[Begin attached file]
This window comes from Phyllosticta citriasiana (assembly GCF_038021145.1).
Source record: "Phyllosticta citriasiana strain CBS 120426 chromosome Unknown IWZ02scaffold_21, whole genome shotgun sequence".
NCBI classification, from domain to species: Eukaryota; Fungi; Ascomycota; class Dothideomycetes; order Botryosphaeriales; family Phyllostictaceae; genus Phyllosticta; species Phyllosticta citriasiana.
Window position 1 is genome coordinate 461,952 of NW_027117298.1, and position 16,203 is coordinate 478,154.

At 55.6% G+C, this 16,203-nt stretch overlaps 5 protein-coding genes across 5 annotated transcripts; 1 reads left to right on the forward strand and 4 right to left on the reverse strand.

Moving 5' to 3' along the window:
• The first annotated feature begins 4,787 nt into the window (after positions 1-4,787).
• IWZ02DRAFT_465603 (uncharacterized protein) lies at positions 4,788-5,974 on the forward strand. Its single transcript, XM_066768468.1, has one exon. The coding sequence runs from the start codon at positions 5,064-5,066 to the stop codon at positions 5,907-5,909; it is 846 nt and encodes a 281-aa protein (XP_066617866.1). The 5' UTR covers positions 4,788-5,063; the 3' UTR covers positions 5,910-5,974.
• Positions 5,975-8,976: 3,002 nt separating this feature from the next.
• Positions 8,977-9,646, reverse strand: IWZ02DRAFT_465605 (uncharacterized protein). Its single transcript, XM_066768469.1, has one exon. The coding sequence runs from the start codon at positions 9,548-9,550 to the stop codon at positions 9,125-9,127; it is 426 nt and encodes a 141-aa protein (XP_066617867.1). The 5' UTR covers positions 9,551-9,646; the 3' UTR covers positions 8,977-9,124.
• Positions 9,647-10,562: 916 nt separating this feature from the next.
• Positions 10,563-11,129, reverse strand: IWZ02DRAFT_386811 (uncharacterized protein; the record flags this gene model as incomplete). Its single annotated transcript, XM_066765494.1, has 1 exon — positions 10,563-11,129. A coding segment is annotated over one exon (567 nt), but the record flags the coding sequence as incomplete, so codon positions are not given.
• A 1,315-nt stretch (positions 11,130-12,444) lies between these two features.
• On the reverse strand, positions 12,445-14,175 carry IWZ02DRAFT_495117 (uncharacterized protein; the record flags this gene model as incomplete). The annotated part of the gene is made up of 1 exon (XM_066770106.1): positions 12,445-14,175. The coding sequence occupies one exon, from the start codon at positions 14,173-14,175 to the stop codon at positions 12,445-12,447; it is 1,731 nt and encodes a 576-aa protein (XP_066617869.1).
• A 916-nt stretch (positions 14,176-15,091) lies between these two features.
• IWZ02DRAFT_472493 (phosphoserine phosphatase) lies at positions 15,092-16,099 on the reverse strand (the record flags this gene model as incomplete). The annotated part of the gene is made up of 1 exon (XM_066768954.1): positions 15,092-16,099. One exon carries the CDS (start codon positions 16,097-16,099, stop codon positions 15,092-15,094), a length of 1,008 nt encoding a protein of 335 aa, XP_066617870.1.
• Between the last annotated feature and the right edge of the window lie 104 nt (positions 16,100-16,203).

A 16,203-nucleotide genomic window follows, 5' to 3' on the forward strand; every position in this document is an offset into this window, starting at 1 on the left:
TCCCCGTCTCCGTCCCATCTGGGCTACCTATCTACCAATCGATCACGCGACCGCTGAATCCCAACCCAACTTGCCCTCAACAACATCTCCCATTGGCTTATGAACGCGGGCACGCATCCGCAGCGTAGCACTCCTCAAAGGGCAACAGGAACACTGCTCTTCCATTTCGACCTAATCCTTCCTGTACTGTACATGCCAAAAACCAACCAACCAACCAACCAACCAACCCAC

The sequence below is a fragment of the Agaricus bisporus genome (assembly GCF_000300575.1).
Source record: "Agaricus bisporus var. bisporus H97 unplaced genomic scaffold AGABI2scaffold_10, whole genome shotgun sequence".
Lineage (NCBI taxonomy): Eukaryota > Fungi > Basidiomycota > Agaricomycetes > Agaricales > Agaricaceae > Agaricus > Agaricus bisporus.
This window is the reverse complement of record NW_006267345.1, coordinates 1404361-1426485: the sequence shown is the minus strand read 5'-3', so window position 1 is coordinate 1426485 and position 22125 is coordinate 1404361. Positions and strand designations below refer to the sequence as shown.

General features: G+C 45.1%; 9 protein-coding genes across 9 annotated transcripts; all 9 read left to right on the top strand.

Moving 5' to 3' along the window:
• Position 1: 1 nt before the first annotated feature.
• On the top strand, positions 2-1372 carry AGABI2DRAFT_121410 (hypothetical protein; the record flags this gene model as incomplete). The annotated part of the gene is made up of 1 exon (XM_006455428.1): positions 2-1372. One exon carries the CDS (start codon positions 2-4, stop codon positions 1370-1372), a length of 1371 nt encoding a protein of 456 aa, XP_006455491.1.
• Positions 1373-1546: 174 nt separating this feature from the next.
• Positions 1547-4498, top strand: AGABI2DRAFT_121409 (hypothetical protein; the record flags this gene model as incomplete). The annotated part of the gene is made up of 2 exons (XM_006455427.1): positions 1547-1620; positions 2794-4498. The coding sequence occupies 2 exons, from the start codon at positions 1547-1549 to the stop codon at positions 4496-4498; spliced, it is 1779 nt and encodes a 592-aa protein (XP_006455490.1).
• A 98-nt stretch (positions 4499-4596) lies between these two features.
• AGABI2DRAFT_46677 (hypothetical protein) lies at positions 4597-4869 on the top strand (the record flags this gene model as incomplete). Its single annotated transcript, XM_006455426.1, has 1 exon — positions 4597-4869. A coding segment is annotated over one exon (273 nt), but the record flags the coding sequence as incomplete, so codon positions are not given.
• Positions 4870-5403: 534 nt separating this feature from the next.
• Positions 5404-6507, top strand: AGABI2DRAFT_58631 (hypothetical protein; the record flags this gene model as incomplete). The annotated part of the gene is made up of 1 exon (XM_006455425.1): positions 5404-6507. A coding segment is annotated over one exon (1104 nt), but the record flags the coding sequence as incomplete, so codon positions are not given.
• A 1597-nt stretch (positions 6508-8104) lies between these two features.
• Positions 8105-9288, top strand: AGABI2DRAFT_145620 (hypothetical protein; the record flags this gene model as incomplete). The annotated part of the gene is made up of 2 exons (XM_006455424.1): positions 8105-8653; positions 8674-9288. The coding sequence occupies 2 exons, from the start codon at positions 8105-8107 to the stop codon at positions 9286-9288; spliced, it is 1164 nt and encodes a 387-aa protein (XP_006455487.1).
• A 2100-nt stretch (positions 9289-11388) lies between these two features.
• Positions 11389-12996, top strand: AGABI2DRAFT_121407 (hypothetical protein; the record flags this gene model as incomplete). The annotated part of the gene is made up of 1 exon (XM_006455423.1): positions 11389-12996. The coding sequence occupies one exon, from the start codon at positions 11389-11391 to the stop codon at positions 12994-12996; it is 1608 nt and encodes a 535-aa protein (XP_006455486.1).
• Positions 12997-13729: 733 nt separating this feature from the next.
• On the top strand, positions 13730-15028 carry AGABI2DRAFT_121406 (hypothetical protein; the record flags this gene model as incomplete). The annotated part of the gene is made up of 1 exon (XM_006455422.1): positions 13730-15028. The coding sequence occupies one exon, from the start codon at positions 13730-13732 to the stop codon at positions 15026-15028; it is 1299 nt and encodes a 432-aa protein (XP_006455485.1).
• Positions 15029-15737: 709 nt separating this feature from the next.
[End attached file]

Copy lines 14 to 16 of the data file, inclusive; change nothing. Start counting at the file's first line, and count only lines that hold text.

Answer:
• On the reverse strand, positions 12,445-14,175 carry IWZ02DRAFT_495117 (uncharacterized protein; the record flags this gene model as incomplete). The annotated part of the gene is made up of 1 exon (XM_066770106.1): positions 12,445-14,175. The coding sequence occupies one exon, from the start codon at positions 14,173-14,175 to the stop codon at positions 12,445-12,447; it is 1,731 nt and encodes a 576-aa protein (XP_066617869.1).
• A 916-nt stretch (positions 14,176-15,091) lies between these two features.
• IWZ02DRAFT_472493 (phosphoserine phosphatase) lies at positions 15,092-16,099 on the reverse strand (the record flags this gene model as incomplete). The annotated part of the gene is made up of 1 exon (XM_066768954.1): positions 15,092-16,099. One exon carries the CDS (start codon positions 16,097-16,099, stop codon positions 15,092-15,094), a length of 1,008 nt encoding a protein of 335 aa, XP_066617870.1.